The British charity that manages six royal palaces, including the Tower of London, has launched a review into their historical links to slavery, The Times said Wednesday.
The chief curator of Historic Royal Palaces (HRP), which runs the regal sites across Britain, is leading the probe into their past relationship with the slave trade.
Lucy Worsley, who is also a television historian, told the newspaper her review was overdue and the charity had a duty to make public any slavery connections.
The legacy of Britain's colonial past and links to slavery have come under scrutiny during anti-racism protests sparked by the death of George Floyd during an arrest by US police.
UK protests saw a statue of a 17th century slave trader toppled in Bristol, and calls for streets honouring figures who profited from slavery to be renamed.
Heritage and conservation charity the National Trust published a report in September into links to slavery and colonialism in the 93 historic properties it manages.
The review, which included scrutiny of World War II prime minister Winston Churchill's longtime home, Chartwell, in Kent, southeast England, provoked a backlash in some quarters.
The Charity Commission watchdog questioned whether by conducting the investigation the Trust was departing from its primary role of preserving historic sites.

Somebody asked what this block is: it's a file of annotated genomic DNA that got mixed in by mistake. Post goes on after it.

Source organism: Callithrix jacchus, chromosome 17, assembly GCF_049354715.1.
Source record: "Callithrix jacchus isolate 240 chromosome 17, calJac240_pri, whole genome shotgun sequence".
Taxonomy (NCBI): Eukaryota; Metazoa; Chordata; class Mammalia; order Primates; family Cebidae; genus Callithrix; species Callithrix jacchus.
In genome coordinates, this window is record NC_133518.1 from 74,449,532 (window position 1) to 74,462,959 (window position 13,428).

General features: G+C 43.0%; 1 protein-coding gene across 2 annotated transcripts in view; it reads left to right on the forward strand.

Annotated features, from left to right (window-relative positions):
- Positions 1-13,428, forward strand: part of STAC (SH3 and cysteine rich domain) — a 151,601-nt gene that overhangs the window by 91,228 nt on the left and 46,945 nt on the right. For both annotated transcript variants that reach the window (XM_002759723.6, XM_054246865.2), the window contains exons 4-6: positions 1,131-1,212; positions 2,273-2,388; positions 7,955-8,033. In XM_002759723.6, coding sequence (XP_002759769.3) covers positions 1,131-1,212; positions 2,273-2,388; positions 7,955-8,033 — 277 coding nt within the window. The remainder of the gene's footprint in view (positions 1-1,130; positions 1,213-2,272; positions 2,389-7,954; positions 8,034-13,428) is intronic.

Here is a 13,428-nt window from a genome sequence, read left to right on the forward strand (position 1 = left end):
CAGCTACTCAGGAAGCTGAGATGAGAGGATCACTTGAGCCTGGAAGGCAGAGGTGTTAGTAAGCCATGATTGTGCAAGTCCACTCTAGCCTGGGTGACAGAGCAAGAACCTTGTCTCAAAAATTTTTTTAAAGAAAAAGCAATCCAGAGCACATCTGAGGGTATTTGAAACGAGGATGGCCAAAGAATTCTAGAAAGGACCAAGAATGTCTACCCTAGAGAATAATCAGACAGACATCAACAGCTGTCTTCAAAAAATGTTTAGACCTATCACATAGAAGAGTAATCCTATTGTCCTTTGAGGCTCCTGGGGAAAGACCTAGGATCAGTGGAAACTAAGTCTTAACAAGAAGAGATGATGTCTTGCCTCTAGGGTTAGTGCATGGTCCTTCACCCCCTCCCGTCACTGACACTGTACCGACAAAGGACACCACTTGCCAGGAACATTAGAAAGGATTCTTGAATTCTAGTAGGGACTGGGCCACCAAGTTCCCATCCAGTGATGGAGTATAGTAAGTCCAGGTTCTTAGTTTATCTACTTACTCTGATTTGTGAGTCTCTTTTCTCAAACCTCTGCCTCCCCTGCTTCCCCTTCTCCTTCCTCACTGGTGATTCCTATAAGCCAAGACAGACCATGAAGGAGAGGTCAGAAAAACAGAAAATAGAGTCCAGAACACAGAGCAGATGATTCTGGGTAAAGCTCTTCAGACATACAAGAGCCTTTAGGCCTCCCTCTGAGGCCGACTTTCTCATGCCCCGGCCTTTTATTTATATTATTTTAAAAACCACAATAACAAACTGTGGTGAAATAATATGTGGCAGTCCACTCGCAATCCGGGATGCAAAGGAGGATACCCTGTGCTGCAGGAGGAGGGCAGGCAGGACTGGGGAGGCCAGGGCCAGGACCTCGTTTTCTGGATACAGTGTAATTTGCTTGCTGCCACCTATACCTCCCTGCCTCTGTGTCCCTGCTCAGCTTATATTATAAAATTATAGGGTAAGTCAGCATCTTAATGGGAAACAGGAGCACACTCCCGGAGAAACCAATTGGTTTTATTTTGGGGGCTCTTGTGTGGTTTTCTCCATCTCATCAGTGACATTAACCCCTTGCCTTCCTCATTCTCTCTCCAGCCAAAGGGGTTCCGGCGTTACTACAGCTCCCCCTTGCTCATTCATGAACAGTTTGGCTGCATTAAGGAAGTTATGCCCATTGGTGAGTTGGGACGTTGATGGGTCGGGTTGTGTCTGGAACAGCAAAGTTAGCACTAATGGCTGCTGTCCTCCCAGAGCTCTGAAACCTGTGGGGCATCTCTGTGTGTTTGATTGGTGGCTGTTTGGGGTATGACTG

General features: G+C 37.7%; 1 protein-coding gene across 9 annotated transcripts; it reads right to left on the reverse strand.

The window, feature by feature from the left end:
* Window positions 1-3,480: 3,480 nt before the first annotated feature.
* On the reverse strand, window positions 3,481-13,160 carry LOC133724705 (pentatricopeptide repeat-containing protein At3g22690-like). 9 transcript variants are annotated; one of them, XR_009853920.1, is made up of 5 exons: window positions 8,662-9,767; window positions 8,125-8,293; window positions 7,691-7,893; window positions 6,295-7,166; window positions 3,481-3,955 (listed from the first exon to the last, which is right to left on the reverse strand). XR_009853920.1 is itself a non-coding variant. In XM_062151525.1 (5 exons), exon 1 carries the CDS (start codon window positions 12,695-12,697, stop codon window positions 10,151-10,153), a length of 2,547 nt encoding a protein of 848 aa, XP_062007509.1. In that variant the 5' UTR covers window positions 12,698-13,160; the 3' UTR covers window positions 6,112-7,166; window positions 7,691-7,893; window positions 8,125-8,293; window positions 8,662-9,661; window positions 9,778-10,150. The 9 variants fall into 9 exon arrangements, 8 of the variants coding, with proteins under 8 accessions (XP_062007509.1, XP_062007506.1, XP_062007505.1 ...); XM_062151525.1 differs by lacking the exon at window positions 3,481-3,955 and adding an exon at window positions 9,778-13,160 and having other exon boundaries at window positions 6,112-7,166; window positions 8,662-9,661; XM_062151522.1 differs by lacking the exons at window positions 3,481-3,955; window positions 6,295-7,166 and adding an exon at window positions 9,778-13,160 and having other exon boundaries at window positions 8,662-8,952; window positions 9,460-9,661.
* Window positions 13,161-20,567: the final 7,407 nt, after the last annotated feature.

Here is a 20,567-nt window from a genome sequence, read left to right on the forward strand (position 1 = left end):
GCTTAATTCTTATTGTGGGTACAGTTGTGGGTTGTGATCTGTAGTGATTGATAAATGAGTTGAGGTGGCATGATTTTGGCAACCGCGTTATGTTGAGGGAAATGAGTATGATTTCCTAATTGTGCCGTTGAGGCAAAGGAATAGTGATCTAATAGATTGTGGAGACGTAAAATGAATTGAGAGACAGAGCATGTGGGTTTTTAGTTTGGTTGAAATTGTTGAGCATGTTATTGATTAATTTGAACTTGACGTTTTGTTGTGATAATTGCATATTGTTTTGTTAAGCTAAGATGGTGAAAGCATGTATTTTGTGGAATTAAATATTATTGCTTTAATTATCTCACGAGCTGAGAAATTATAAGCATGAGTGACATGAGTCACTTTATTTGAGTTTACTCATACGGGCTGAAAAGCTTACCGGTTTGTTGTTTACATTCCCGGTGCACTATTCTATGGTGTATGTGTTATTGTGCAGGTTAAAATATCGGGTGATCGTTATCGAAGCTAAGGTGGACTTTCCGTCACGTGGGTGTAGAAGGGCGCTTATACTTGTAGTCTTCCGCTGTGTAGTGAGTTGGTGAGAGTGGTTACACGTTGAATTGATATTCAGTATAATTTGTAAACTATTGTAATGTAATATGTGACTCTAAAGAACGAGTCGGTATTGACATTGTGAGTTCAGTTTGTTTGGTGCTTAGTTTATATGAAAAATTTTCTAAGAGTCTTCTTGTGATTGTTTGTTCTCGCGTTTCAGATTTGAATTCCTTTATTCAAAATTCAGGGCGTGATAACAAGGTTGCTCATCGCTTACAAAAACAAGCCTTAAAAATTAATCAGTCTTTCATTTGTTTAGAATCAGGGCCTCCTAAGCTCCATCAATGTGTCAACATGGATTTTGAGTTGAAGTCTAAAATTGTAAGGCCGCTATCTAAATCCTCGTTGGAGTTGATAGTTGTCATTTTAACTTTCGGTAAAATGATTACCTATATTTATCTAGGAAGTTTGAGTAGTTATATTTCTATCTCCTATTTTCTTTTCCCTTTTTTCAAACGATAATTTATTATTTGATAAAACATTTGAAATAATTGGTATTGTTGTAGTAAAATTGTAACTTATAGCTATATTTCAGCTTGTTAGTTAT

Worsley insisted it was vital that HRP's sites presented an accurate picture of their histories, however uncomfortable that might prove.
"It is always great to push people a bit into an uncomfortable and darker direction, because then you can see the historical causes of things like social injustice," she told The Times.
The six HRP sites -- which also include Banqueting House, Kensington Palace and Kew Palace in London, as well as Hillsborough Castle in Northern Ireland -- are formally owned by the monarchy but placed in trust and run by the charity.
Worsley noted one particular focus of the review would be properties used by the Stuart dynasty, which spanned 1603 to 1714, and were likely to have links to "an element of money derived from slavery".
In 1663, Charles II granted a charter to the Company of Royal Adventurers of England -- which later became the Royal African Company -- giving it a monopoly on the enslavement and trading of Africans for 35 years.
It led to the huge expansion of British involvement, with the country estimated to have enslaved and transported over 332,000 Africans by the end of the 17th century, according to the British Library. afp